POP MCALMONT AND BUTLER Queen Margaret Union, Glasgow, Mon 30 Sep

The Jack Lemmon and Walter Matthau of pop

The rumour mill started grinding in earnest a year ago. Vocalist David McAImont and ex-Suede guitarist Bernard Butler the combined force behind sublime 1995 hit ‘Yes’ and a relatively successful album The Sound of. . . - had been spotted attending gigs together. There was even talk of a second album. Surely hell would freeze over before McAImont and Butler whose brief collaboration imploded due to an acrimonious, public falling out even as their record was cooling on the presses could bear to set foot in the same recording studio.

Yet, recent months have seen the single ‘Falling‘ (another catchy Spector- ish offering) swoop and soar all over the radio and lodge itself firmly in the Top 40. There was a well—received appearance at the V2000 festival, while an eclectic album Bring it Back largely recorded in Butler's attic has been released to wide acclaim. So, what on earth happened to bring these fickle divas back together?

‘David and l are both suffering from serious illnesses and may not get another chance to record,‘ quips Butler, a reference to his assertion that he wanted to renew his collaboration with the singer before he died. 80, has he forgiven McAImont for slagging him off in the hallowed pages of the NME?

‘Look, the music press are obsessed with the fact that we fell out, but David and I think it’s really funny, now. There was a sense of unfinished business for both of us. It pisses me off when people complain that the first album was just two singles and a lot of padding because there was never meant to be an album - we just enjoyed winding each other up, musically. This time round we deliberately set out to make a powerful, beautiful, brash statement.’

On the commercial success of the new material, Butler is characteristically unfazed. ‘I hate the idea that alternative music shouldn’t reach out to people in Sunderland, but I’m also a firm believer in the idea that if you release trash, people will buy trash. We wanted to make an intelligent pop record and luckily there‘s an energy between David and I that tends to produce intelligent, passionate music. We‘re really the only ones doing that.’

Doubtless the people of Sunderland are exceedingly grateful.

(Allan Radcliffe)

Glasgow: Virgin E~1 . ' i .i .- - Edinburgh: Virgin i'i'

48 THE LIST 19 Sep—3 Oct 200’





La Belle Angele, Edinburgh, Tue 3 Sep O...

the l iheitines are the cockney Strokes. That's the gist of their press (‘<>‘.'eiage so far. hut it doesn't really do trezn j;ist.<:e. although for this show at least tl‘ei, demonstrate a similar penchant for odd support acts.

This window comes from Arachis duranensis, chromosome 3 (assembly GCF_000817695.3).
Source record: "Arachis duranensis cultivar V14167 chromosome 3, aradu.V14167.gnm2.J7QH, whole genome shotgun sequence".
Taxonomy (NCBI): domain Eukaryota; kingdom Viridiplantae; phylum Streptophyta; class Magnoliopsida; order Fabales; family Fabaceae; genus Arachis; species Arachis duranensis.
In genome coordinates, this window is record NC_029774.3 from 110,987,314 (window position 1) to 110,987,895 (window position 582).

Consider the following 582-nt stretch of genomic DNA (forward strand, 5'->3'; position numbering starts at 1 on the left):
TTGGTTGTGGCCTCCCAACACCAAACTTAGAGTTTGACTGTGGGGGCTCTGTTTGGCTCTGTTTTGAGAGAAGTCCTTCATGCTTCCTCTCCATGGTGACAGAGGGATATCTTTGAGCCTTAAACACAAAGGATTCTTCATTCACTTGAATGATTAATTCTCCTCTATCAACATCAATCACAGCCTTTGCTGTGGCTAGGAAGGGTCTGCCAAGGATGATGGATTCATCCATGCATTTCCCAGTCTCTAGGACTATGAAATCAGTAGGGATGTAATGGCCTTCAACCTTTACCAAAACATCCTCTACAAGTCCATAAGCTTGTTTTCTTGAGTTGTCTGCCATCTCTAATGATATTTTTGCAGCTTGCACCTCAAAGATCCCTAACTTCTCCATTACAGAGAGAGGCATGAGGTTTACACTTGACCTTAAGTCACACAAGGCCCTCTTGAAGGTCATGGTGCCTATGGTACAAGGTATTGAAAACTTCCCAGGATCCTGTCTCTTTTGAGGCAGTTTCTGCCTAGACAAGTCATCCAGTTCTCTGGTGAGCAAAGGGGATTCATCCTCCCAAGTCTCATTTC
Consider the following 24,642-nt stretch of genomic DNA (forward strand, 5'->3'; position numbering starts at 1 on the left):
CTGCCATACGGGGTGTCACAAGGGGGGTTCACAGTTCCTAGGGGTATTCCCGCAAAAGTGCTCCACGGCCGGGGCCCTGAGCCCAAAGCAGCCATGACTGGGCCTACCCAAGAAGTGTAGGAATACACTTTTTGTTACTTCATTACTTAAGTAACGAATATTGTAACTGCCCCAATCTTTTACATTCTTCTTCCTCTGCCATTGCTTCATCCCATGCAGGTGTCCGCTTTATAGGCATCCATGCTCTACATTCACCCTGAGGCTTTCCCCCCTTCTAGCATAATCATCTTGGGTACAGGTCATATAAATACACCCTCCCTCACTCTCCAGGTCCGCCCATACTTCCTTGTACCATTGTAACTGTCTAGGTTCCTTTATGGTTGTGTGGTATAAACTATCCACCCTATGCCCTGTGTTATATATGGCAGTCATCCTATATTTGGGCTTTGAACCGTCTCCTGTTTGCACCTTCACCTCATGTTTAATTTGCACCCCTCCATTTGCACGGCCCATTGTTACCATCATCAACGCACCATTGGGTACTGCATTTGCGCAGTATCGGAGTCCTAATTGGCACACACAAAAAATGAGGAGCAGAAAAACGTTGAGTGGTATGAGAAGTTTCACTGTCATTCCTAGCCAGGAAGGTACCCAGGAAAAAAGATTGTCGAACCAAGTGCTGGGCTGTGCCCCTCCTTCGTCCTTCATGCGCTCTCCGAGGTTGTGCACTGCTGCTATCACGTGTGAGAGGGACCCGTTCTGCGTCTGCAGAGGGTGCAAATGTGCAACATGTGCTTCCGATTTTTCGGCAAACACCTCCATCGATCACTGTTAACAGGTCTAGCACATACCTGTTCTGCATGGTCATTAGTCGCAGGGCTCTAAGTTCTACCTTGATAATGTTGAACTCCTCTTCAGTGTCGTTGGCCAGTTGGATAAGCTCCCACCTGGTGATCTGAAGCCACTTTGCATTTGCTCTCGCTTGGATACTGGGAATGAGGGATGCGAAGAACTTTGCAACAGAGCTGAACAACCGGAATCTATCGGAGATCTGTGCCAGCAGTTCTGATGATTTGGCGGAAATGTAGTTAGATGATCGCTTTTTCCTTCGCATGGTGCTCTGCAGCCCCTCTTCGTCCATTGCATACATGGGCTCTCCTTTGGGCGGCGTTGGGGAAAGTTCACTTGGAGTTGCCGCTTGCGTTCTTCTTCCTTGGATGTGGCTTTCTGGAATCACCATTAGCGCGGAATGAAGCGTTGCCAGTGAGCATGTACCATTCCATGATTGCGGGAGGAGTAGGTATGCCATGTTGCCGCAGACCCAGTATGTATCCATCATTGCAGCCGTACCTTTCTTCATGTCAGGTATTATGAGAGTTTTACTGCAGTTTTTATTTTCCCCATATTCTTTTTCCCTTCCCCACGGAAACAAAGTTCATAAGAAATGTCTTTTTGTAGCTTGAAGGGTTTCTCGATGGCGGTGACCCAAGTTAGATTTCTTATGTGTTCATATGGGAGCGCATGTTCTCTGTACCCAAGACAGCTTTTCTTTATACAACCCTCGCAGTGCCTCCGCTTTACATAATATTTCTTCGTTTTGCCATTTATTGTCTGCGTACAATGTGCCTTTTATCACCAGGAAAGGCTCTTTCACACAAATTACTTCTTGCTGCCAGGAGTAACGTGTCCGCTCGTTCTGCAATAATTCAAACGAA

While the Strokes gave us Moldy Peaches and Stereo Total. tonight we get performance poetry from Big ' lvleut'i's .Jen: Rolls and fiery The spirit of Chas ‘n’ Dave lives on (iitlf3‘.'.’(}§ll£lll Jenny l indsay. Rolls used to he ‘lati'iates ‘.'.’lIIl the Libertines in londori. and "iixes aniiahle enough l)f)(?Il‘, ‘.'.':tl‘ anecdotes of shamholic. hwy, a<i".<:-r‘tures ‘.'.«'ith the night's ".(?£l(iil"(‘:'f§ to an .nitially nonplussed. :xi'. exerntcally appreciative. crowd.

.leriii, l -ndsaj. is a nepxous hall of ting)". eiieigj. when she hits the stage.

but for so'n-aoi‘e relatively new to

With a songwriter ethic firmly based on traditional English pop a la Bu/xcocks. the Jam and Supergrass. the four London lads are nonetheless fresh as a punk-spattered daisy. And as they approach their flailing. drunken live shows with an idiotic glee. you can't help hut be drawn into their cartoon punk world. Songs like the rioIOus single ‘What a Waster' and ‘Up the Bracket' are full-stearn-ahead pop onslaughts. while ‘Boys in the Band' is more knockahout slapstick. but no less infectious for that. Less the cockney Strokes, more the punk rock Kinks. (Doug Johnstonel

l;(1-":>'l“£il‘(3(} she puts in an assured .izspiap. Hazing said that. targeting '.'.'ats l'l suits and pisned up neds isn't exactly. o'ginal. hut she shows heaps r;‘ lilftl“‘.f;(? anyhow.

\‘Jliiie l =n:isa=, is all furious rage. the l he'tnes we all innocent. duinh joy.

.Ll Asst: .piti BBC SCOTTISH SYMPHONY ORCHESTRA Tramway, Glasgow, Sat 21 Sep

It's that il'l‘t‘ of year again when the major orchestras and ensembles start to warn-at the resaits :>f their many months of plotting and scheming to delight >'.e.' the unintei season.

i is: :it" and l‘ar‘tlh drawing hreath between their appearances at the Proms .iil‘tl l anhiiigh l estr\.'ai is the BBC Scottish Symphony Orchestra who give a '::r >I"I resei ricitvart' of the somewhat provocative (:‘iavin Bryars as part of Radio Vs New and Nov. series.

.'.'<>'i(l premiere is his new Douh/e Br ss Concerto. with the

fat rim: ,.is lliuirtan M: l '(}l as soloist and he ss voices from the Dunedin Consort. l-‘iasrvd fzn twasses Hrj,ar's has known. either personally or hy reputation. the piece .;onta'ris, 'ie says "a nuinher of musical allusions and references to particuiai instruments. l‘he orchestration is quite light throughout. so that the

s siting (iiialitj. of the douhle hass can emerge.' With singing in mind. the

pi: igiiaiiiine also includes ()ne /ast Bar, the/i Joe can Sing. not actually for wires hut a l>(?.'{‘,tli1,f;l()l‘i()llf;(?llll)l(}, and [he Porgy/i Fragment. a string piece .'.hi<:li orid itales 'i .t" unpuhlished manuscript hy Wagner. (Carol Milllll


I‘ii‘i‘i‘lfl'lil It;

Ticket information: Tickets for most medium/large concerts can be bought from the following:

- Credit card bookings from: lr.:k-..-t i l‘lxi as; 551 1 8. Way Ahead: .532) sass 1- Ripping Records t; iii .i.;-.:-.

2.76.; - Way Ahead mm 33083813